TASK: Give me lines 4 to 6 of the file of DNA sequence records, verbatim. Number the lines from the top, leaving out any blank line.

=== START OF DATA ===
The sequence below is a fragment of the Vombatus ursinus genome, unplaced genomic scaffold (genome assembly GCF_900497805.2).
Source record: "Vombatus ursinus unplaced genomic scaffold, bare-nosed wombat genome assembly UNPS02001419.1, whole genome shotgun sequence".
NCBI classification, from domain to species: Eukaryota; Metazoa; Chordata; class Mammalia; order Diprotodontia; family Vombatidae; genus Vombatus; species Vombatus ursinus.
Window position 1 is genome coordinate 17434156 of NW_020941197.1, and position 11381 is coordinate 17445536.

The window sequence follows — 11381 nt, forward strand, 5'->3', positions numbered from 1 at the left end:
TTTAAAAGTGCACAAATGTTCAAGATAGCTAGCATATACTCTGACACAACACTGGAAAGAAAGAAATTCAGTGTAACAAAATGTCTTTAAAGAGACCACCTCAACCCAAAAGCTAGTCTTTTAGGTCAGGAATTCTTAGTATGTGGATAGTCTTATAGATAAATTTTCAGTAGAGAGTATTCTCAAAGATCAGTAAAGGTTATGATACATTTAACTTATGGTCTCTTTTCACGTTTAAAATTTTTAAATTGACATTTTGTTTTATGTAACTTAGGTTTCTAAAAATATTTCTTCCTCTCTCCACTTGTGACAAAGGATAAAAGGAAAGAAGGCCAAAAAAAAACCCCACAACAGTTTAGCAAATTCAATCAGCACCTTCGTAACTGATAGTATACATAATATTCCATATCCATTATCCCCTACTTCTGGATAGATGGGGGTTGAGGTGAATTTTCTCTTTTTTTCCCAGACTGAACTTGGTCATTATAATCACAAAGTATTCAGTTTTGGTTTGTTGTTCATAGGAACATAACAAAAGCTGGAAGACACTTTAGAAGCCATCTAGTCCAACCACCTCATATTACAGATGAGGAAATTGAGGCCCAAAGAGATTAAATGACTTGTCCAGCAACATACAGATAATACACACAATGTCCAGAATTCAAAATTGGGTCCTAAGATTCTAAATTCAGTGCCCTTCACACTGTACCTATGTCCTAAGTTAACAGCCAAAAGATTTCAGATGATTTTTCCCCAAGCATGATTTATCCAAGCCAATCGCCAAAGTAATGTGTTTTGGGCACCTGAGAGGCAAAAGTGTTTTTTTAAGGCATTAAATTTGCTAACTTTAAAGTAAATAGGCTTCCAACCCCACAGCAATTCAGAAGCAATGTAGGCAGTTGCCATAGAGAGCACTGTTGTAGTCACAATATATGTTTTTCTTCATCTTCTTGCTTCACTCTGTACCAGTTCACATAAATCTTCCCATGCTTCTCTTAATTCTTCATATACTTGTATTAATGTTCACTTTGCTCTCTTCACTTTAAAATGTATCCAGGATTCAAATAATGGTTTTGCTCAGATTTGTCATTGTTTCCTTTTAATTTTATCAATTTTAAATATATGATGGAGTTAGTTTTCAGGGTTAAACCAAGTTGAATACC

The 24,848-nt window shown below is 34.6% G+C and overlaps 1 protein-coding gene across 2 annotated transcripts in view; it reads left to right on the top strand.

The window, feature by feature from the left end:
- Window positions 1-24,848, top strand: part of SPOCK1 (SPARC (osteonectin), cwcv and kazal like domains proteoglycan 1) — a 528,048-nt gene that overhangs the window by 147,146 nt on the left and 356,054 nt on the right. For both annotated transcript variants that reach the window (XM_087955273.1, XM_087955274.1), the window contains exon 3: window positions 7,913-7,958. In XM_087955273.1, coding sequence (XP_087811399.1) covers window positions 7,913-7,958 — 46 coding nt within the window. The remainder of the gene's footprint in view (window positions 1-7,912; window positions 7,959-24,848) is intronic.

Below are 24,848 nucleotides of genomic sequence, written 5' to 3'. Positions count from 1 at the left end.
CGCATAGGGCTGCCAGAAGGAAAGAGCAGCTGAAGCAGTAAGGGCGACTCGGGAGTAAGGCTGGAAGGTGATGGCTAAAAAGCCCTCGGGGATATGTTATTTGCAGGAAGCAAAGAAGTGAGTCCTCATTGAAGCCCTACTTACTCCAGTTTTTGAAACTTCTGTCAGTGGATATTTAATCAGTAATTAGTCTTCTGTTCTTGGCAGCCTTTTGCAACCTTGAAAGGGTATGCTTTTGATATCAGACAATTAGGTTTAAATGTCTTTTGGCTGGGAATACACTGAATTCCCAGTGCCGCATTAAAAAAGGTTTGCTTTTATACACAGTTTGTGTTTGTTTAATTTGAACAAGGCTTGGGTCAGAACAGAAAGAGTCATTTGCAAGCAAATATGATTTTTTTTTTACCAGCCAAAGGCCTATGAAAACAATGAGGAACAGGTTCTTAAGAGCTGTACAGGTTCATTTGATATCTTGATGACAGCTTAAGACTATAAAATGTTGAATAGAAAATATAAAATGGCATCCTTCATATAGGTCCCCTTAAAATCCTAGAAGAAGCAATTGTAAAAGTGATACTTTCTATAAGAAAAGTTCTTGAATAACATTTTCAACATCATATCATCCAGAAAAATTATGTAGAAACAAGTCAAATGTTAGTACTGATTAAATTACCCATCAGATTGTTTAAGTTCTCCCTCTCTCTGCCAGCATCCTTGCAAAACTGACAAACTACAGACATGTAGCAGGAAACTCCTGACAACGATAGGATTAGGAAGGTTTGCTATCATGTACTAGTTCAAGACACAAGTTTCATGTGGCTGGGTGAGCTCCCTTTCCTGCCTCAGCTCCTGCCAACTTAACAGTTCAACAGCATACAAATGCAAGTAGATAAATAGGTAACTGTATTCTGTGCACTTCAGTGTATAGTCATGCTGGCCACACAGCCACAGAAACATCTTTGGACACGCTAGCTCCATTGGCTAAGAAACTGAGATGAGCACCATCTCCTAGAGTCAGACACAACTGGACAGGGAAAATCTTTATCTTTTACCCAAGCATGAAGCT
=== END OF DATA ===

Window position 1 is genome coordinate 17434156 of NW_020941197.1, and position 11381 is coordinate 17445536.

The window sequence follows — 11381 nt, forward strand, 5'->3', positions numbered from 1 at the left end:
TTTAAAAGTGCACAAATGTTCAAGATAGCTAGCATATACTCTGACACAACACTGGAAAGAAAGAAATTCAGTGTAACAAAATGTCTTTAAAGAGACCACCTCAACCCAAAAGCTAGTCTTTTAGGTCAGGAATTCTTAGTATGTGGATAGTCTTATAGATAAATTTTCAGTAGAGAGTATTCTCAAAGATCAGTAAAGGTTATGATACATTTAACTTATGGTCTCTTTTCACGTTTAAAATTTTTAAATTGACATTTTGTTTTATGTAACTTAGGTTTCTAAAAATATTTCTTCCTCTCTCCACTTGTGACAAAGGATAAAAGGAAAGAAGGCCAAAAAAAAACCCCACAACAGTTTAGCAAATTCAATCAGCACCTTCGTAACTGATAGTATACATAATATTCCATATCCATTATCCCCTACTTCTGGATAGATGGGGGTTGAGGTGAATTTTCTCTTTTTTTCCCAGACTGAACTTGGTCATTATAATCACAAAGTATTCAGTTTTGGTTTGTTGTTCATAGGAACATAACAAAAGCTGGAAGACACTTTAGAAGCCATCTAGTCCAACCACCTCATATTACAGATGAGGAAATTGAGGCCCAAAGAGATTAAATGACTTGTCCAGCAACATACAGATAATACACACAATGTCCAGAATTCAAAATTGGGTCCTAAGATTCTAAATTCAGTGCCCTTCACACTGTACCTATGTCCTAAGTTAACAGCCAAAAGATTTCAGATGATTTTTCCCCAAGCATGATTTATCCAAGCCAATCGCCAAAGTAATGTGTTTTGGGCACCTGAGAGGCAAAAGTGTTTTTTTAAGGCATTAAATTTGCTAACTTTAAAGTAAATAGGCTTCCAACCCCACAGCAATTCAGAAGCAATGTAGGCAGTTGCCATAGAGAGCACTGTTGTAGTCACAATATATGTTTTTCTTCATCTTCTTGCTTCACTCTGTACCAGTTCACATAAATCTTCCCATGCTTCTCTTAATTCTTCATATACTTGTATTAATGTTCACTTTGCTCTCTTCACTTTAAAATGTATCCAGGATTCAAATAATGGTTTTGCTCAGATTTGTCATTGTTTCCTTTTAATTTTATCAATTTTAAATATATGATGGAGTTAGTTTTCAGGGTTAAACCAAGTTGAATACC